Belarusian president Aleksandr Lukashenka has assumed powers to hire or fire the rector of the "flagship" Belarusian State University in Minsk.
The university lost its right to elect its rector or to recommend that a rector be removed under a decree issued last month.
The appointment of heads of other universities in Belarus is a presidential prerogative but the state university had retained a certain autonomy - although over the past two years its status had been gradually eroded.
Until autumn 2001, the university ranked as a government ministry and its rector had the status of a minister and member of the government. Its financing (which amounted to one-third of government spending on higher education) formed a separate item in the state budget.
But in the presidential elections of autumn 2001, the university failed to give President Lukashenka the support he had expected. As a result, the rector was deprived of his ministerial rank just as the university was about to celebrate its 80th anniversary. The celebrations were boycotted by the president and all senior government figures.
From then on, President Lukashenka took a deep interest in the university.
He spent two days looking into its financial and educational activities, after which he concluded that the university leadership devoted too much time to thinking about its own financial matters and not enough on its principal task - serving as an arm of government.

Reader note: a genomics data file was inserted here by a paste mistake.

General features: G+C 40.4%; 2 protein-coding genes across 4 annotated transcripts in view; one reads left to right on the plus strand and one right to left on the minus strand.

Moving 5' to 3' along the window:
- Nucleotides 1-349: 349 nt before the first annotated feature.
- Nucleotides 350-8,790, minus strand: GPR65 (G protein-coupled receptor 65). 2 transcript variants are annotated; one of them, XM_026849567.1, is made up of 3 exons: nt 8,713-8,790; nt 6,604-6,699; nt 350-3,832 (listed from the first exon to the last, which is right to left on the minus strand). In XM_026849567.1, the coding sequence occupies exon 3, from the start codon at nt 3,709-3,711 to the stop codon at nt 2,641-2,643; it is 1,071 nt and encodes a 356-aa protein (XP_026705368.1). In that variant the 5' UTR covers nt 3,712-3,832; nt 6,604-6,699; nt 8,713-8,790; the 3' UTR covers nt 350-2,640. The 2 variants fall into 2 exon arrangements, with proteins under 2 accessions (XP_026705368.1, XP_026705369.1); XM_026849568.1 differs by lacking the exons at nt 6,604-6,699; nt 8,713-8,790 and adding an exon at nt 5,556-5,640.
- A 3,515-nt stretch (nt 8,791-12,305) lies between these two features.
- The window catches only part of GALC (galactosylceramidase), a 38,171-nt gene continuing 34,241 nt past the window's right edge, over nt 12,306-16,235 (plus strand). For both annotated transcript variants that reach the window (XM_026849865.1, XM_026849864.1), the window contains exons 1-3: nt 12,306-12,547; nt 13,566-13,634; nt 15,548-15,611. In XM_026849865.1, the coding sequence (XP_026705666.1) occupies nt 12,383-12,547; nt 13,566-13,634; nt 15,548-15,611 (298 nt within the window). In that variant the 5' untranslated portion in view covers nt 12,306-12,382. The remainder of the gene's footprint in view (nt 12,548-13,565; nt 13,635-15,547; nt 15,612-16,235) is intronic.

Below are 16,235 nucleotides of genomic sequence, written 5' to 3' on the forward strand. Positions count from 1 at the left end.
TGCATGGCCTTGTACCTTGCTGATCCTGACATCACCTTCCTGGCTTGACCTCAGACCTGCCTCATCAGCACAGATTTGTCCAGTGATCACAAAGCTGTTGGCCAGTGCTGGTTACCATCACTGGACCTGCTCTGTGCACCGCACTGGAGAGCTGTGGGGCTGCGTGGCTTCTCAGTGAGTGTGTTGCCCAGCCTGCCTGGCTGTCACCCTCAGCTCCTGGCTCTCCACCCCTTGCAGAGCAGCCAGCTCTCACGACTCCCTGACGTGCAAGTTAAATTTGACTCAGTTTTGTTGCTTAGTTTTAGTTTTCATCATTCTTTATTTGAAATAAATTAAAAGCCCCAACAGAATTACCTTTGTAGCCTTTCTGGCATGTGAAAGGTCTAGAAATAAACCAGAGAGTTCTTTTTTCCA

On President Lukashenka's orders, the department of fundamental and alternative medicine was closed, followed by the department of architecture.
When, late last year, the Belarusian parliament tried to appoint university rector Aleksandr Kozulin as permanent representative of Belarus at the United Nations, President Lukashenka vetoed the move - although this parliament is made up entirely of the president's supporters.
Professor Kozulin remained at the university amid speculation that he would soon be dismissed.
In March, President Lukashenka warned academics who did not agree with the views of the head of state that they had no place in state universities. He advised university personnel who could not accept the presidential "ideology", to "resign quietly without giving any reason".
Although the Belarusian constitution guarantees freedom of "creative, scholarly and technical activity and teaching", Human Rights Watch has previously criticised President Lukashenka for centralising control for campuses and banning political activities.